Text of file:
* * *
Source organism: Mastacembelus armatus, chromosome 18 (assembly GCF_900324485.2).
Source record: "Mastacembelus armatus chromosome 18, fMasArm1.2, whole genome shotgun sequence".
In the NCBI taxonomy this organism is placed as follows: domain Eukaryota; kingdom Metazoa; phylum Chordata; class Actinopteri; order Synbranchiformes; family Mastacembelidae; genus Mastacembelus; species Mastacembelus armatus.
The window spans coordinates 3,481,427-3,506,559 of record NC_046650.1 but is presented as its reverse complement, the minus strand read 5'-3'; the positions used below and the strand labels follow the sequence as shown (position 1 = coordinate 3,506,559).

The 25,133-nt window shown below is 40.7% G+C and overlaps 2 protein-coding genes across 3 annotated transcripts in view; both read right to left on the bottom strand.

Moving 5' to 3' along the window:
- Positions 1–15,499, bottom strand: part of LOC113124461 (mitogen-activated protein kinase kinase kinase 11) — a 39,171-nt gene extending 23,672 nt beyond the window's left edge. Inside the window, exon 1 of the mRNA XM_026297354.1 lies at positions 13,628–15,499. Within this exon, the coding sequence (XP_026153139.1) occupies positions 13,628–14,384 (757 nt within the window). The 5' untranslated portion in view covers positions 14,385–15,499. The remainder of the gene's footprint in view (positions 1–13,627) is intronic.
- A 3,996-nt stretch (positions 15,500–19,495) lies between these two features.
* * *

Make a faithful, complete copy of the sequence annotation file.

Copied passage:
Source organism: Mastacembelus armatus, chromosome 18 (assembly GCF_900324485.2).
Source record: "Mastacembelus armatus chromosome 18, fMasArm1.2, whole genome shotgun sequence".
In the NCBI taxonomy this organism is placed as follows: domain Eukaryota; kingdom Metazoa; phylum Chordata; class Actinopteri; order Synbranchiformes; family Mastacembelidae; genus Mastacembelus; species Mastacembelus armatus.
The window spans coordinates 3,481,427-3,506,559 of record NC_046650.1 but is presented as its reverse complement, the minus strand read 5'-3'; the positions used below and the strand labels follow the sequence as shown (position 1 = coordinate 3,506,559).

The 25,133-nt window shown below is 40.7% G+C and overlaps 2 protein-coding genes across 3 annotated transcripts in view; both read right to left on the bottom strand.

Moving 5' to 3' along the window:
- Positions 1–15,499, bottom strand: part of LOC113124461 (mitogen-activated protein kinase kinase kinase 11) — a 39,171-nt gene extending 23,672 nt beyond the window's left edge. Inside the window, exon 1 of the mRNA XM_026297354.1 lies at positions 13,628–15,499. Within this exon, the coding sequence (XP_026153139.1) occupies positions 13,628–14,384 (757 nt within the window). The 5' untranslated portion in view covers positions 14,385–15,499. The remainder of the gene's footprint in view (positions 1–13,627) is intronic.
- A 3,996-nt stretch (positions 15,500–19,495) lies between these two features.